Join us at the Barnes and Noble in Littleton for a Steve Spangler Book Signing

Meet Colorado’s Science Guy – our own Steve Spangler. He will be at the Barnes and Noble at 8136 W Bowles Ave. in Littleton, Colorado on Thursday, December 6th between 5:00 – 7:00 p.m. to sign his books, Naked Eggs and Flying Potatoes and Fire Bubbles and Exploding Toothpaste. Books will be available for purchase at the store.

Unlike our past book signings, Steve will not have a show or hands-on experiments. He will have some fun activities at the book signing table.

Here’s a map to Barnes and Noble in Littleton.

We hope to see you there!

12 Days of Smart Toys Starts Today

Today, we celebrate the march toward the holidays with our 12 Days of Smart Toys.Each weekday, we will offer one of our 12 Educational Toys as the Deal of the Day.

We can’t tell you which item will be offered each day or the amount of the discount ahead of time. Deals start each morning at 12:00 a.m. and are in limited quantities.

To be the early bird who gets the science toy, sign up to receive the Deal of the Day emails.They are sent early each morning with all the details of the day’s sale with a link to the Deal of the Day.

And don’t forget…December 17th is the last guaranteed day you can place an order and get it there by Christmas and pay ground shipping.

 

 

Mad Bubble Scientist – An Indoor Bubble Experiment for All Ages

By Genny Upton from In Lieu of Preschool 

Bubbles!  Who doesn’t love bubbles!?!  We certainly love them at our house, but with the weather getting colder by the day, blowing bubbles outside is NOT at the top of my to-do list!  An easy solution we’ve found to beat the cold is to blow bubbles indoors!  It’s not very messy because we blow the bubbles on a table top.  They are quite spectacular to see and kids as young as 2 or 3 can participate!

We first tried the Mad Bubble Scientist activity printed on the Action Card we picked up from Marbles Kids Museum in Raleigh, NC about two months ago. We made our own basic bubble solution per the recipe and had a blast blowing bubbles on the table!  We were able to blow really huge bubbles and then play with them in ways like sticking a straw or our finger into them without popping the bubble, blowing bubble colonies, and even blowing bubbles inside of bubbles.    The Action Card suggested some further experimentation ideas, but we didn’t try any of those suggestions…until today!

The new bubble experimenting we did was even more fun than the first!!  The basic plan was to make the same bubble solution we used before, but alter it by adding additional ingredients.  We wanted to know if the additions would affect the bubbles, and, if so, how.

To set up, I started off by boxing off the kids’ art table into 6 sections using masking tape.  I labeled each section with what was going to be in it – regular bubble solution, honey, salt, food coloring, vegetable oil, and sugar.  Next the kids helped to mix up the basic bubble solution in the kitchen by whisking together 1 cup of water and ¼ cup of dishwashing liquid.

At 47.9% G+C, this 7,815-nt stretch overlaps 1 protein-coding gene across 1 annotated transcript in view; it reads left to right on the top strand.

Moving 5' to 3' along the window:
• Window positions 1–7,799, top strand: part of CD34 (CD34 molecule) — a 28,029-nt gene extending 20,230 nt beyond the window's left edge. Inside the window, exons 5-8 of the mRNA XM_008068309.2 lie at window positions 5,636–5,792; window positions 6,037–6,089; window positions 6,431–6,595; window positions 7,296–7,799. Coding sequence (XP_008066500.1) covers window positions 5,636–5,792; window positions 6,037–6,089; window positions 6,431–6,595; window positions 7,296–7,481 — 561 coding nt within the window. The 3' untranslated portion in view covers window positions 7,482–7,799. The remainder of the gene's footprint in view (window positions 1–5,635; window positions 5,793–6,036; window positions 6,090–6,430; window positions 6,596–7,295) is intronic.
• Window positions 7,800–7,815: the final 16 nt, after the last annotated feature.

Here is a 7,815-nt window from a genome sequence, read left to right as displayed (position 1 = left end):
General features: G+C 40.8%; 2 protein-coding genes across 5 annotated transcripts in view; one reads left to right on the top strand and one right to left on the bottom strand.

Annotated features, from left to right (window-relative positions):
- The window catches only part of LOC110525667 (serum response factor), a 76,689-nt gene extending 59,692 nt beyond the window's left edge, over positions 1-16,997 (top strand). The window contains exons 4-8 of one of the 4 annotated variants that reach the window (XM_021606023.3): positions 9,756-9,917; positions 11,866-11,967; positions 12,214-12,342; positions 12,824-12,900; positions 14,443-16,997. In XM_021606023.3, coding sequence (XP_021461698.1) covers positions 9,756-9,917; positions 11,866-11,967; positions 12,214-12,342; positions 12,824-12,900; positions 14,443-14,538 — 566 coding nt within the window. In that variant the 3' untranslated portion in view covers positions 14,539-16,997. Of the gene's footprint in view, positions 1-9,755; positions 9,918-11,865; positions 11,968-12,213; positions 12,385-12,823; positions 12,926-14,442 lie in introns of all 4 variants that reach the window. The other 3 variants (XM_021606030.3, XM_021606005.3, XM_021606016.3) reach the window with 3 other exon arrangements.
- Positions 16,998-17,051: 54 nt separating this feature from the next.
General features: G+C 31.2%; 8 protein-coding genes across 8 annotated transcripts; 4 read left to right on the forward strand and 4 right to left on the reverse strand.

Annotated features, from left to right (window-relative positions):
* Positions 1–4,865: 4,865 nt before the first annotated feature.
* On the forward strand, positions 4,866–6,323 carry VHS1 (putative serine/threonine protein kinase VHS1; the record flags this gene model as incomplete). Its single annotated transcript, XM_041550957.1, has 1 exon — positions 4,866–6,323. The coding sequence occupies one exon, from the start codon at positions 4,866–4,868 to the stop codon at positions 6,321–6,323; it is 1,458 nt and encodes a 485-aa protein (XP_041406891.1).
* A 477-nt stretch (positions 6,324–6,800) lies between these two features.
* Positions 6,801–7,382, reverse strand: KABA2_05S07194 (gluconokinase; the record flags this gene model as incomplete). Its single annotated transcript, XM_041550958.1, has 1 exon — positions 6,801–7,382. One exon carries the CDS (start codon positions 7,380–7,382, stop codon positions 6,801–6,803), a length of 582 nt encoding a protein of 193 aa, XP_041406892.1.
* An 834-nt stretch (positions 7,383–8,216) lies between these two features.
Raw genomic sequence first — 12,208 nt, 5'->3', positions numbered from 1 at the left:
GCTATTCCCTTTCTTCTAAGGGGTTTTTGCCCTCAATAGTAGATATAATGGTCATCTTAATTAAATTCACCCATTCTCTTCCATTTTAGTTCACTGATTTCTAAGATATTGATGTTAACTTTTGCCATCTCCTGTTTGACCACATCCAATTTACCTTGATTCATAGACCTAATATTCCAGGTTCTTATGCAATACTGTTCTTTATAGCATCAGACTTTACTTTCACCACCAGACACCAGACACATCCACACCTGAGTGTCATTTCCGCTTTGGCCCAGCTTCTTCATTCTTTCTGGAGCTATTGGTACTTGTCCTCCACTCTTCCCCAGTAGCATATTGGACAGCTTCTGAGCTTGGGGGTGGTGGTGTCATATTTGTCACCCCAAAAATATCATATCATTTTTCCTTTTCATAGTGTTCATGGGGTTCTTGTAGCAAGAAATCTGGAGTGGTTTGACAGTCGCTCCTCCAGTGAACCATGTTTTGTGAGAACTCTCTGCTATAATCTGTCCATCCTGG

We divided the basic bubble solution evenly into 6 disposable cups which I labeled with a marker – regular, honey, salt, food coloring, vegetable oil, and sugar.  The recipe on the Action Card called for 2 Tablespoons of each addition to be added to the basic solution, but since we divided our recipe into 6 cups, we used only 1 teaspoon of each addition per cup.  To the regular cup we added nothing.  To the honey, salt, food coloring, vegetable oil, and sugar cups we added 1 teaspoon of the listed ingredient.  I stirred them until everything was dissolved, and then placed the cups into the properly labeled box on the kids’ table, along with a plastic straw.  I used a medicine dropper to take a little of each solution and puddle it on the table in the box it belonged.

Then the kids and I dipped the ends of our straws into the cups, placed the dipped end into the little puddle on the table, and blew gently to create bubbles right on the table top.  We had a lot of fun trying and comparing all the different bubble solutions.

 

In the end, my two preschool-aged children made some pretty interesting scientific observations.  Lilah, 3, said her favorite was the honey because it blew the biggest bubbles without popping.  Luke, 4, said he really liked them all, but the food coloring was his most favorite because he really liked the green bubbles.  And we all noticed it was really hard to blow bubbles with the salt solution.

The Mad Bubble Scientist experiment is really such an easy activity to set up and you probably have all the ingredients in your kitchen already.  It’s also simple to clean up; just be sure your table/surface is non-porous, especially when it comes to the food coloring.  If in doubt, always test it first yourself.  Everything we used wiped right off when we were finished experimenting!

Hands-on science is so great for kids and it can start with something as simple as dish detergent, water, and a straw!!  The next time it’s too cold or rainy to go out, stay in and blow some amazing bubbles!!

 

 

Genny Upton is a former elementary and reading teacher turned stay at home mom to two preschool aged children.  She writes the blog, In Lieu of Preschool, where she shares activities she does with her kids at home instead of sending them to preschool.  She regularly posts arts and crafts, early learning activities, free printables, posts on parenting, as well as reviews and recommendations for products, books, and curriculum.  You can connect with In Lieu of Preschool via Facebook, Twitter, Pinterest (), or Google+.

Creating Unforgettable Learning Experiences

By April Oaks

Growing up, I did not like science.  It was by far my least favorite subject.  I didn’t understand it and it certainly wasn’t fun.  With exception to an amazing physics teacher in high school, I never had any other teachers who helped me see any value in science.  I did have great teachers… just not in science.